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Russia's Lukoil not seeking additional compensation for OPEC/non-OPEC output cut deal extension

Russia's second-largest crude producer Lukoil has not asked for any additionalcompensation in return for curbing production in line with the extension tothe OPEC/non-OPEC production cut deal, CEO Vagit Alekperov said Friday.

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"We are discussing legislation governing the oil industry in Russia overall,but we are not separately discussing any compensation on the production cut,"he said.

Ahead of the OPEC/non-OPEC meeting Thursday, some analysts questioned whetherRussian companies would continue to support the output cut deal.

Although it has benefited producers by boosting prices, the longer theagreement is in place, the greater the risk that they may be forced topostpone the launch of greenfield projects in order to meet their obligations.

"Subsoil resources in Russia belong to the state, and decisions taken by theministry are obligatory for us. Today we are discussing the issues, and ofcourse the market has to be balanced, stocks are high and the ministry'sdecision is aimed at stabilizing the oil market," Alekperov said.

He added that the structure of implementation of the deal in Russia, where thecuts were shared out across companies proportionally, will not change.

"The volumes won't change," he said.

On Thursday Lukoil officials said that they will continue their strategy ofbalancing out higher output at greenfield sites with lower production atmature fields in West Siberia and Timano-Pechora to meet their obligationsunder the OPEC/non-OPEC deal.

Alekperov said that, when the agreement is lifted, the company can bringadditional production volumes back on stream quickly.

"We think wells where output is limited, we can bring back into production inaround two weeks," he said.

Alekperov added that he hopes Russian producers will meet with the energyminister again at the end of the spring to discuss the state of the market.


Another potential risk for Russian producers linked to extension of the dealwould be a strengthening in the ruble to dollar exchange rate, which would seecosts rise and income fall in ruble terms, analysts have said. Alekperov saidhe does not currently see this as a problem and does not expect the ruble tostrengthen significantly.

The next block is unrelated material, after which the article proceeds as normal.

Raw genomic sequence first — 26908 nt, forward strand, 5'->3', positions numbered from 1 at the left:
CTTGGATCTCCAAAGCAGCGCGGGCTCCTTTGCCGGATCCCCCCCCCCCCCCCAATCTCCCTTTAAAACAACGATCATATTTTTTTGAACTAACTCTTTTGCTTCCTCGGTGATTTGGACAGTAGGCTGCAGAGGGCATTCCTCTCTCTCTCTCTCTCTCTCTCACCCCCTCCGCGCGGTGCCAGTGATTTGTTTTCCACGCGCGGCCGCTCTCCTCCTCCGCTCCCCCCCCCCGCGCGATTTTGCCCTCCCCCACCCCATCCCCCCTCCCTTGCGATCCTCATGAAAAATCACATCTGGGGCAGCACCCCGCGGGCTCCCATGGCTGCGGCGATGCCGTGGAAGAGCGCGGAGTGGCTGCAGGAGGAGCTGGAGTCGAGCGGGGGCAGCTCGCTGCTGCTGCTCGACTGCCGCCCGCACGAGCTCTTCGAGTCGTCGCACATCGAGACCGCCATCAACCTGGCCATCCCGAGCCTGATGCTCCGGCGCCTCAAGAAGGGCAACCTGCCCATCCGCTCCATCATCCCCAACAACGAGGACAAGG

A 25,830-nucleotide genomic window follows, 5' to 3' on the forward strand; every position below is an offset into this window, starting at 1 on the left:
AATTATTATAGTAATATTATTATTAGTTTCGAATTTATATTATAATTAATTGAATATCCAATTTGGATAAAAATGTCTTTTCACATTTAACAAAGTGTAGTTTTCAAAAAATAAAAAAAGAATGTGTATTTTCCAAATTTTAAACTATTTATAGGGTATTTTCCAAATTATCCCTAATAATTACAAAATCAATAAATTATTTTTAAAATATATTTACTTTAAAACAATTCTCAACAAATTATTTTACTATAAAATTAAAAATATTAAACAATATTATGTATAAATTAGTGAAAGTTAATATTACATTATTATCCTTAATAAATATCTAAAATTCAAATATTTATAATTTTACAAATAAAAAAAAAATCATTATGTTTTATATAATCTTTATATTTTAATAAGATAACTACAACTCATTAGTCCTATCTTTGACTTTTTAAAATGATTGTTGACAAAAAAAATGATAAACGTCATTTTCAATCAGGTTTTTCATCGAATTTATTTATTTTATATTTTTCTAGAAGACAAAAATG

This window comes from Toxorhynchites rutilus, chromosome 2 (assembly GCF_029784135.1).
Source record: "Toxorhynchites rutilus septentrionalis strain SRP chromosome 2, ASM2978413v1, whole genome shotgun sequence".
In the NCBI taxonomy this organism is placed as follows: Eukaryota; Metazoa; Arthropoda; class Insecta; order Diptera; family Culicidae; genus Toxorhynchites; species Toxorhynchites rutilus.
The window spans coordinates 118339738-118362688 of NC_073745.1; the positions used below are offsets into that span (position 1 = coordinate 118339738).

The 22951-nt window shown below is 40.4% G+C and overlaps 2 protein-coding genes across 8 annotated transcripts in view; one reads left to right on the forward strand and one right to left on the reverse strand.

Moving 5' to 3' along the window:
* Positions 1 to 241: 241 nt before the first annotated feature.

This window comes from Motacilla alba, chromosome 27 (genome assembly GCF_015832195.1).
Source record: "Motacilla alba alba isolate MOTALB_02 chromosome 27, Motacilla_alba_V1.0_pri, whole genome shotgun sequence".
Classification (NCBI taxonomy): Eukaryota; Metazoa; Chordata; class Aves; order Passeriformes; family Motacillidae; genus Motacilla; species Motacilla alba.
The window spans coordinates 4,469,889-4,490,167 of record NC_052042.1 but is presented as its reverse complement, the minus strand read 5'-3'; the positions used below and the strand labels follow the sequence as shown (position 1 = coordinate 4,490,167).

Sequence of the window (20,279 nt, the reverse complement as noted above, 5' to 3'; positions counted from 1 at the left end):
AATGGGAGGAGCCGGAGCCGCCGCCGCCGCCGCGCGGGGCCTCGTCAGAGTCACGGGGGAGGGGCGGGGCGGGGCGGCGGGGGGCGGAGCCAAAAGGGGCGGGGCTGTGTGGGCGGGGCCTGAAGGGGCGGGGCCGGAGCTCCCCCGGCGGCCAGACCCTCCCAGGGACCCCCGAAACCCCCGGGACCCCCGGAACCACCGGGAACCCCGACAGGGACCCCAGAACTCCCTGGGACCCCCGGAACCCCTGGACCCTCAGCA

"Today we do not see that the ruble is directly dependent on the oil price,the ruble is in free-float," he said.

When oil prices fell sharply in 2014, Russian producers were cushioned to someextent by the fact that the ruble weakened significantly against the dollar.With their income largely in dollars and costs largely in rubles, this allowedcompanies to minimize the financial impact of the price drop. Russia'staxation system also helped companies to weather the storm.

Alekperov said that a crude price of $60-65/b suits OPEC and non-OPECcountries alike.

"Therefore we need to agree to be restrained so as not to repeat the mistakesof the mid-2000s," he said.

Lukoil is including an oil price of $50/b in its budget for 2018.


Lukoil is also in talks with Iran to participate in two major onshore oilfield development projects -- Ab Teymour and Mansour -- as well as widerinvestments in the country, Iranian oil minister Bijan Zanganeh said followinga meeting in Vienna Friday. It will join Denmark's Maersk for thedevelopments.

"They told us that they are going to be joint with Maersk. We asked them tosend a letter to us. The two companies are due to give us their proposals,"Zanganeh said.

"We discussed ways to develop [Iran's] oil industry with Lukoil to use theirresources, management and technology in our fields and also trade," he said.

The talks also involve expanding crude and products trading.

"Because we are expanding our crude oil and oil products with Lukoil. Theytake crude and products from us and we want to do a joint marketing work forproducts. They sell us a certain volume of gasoline in north Iran which isimportant for us to be able to supply gasoline cheaper," Zanganeh added.

At the moment, a relatively small volume of gasoline is sent to Iran's NICOIntertrade Co. at the country's Caspian Sea port of Anzali. Lukoil alsoreceives oil directly from state-owned National Iranian Oil Co. for itsrefineries in Europe.

"They will decide the volumes between themselves. This is to diversify ourmarkets and customers," Zanganeh said.

--Adal Mirza,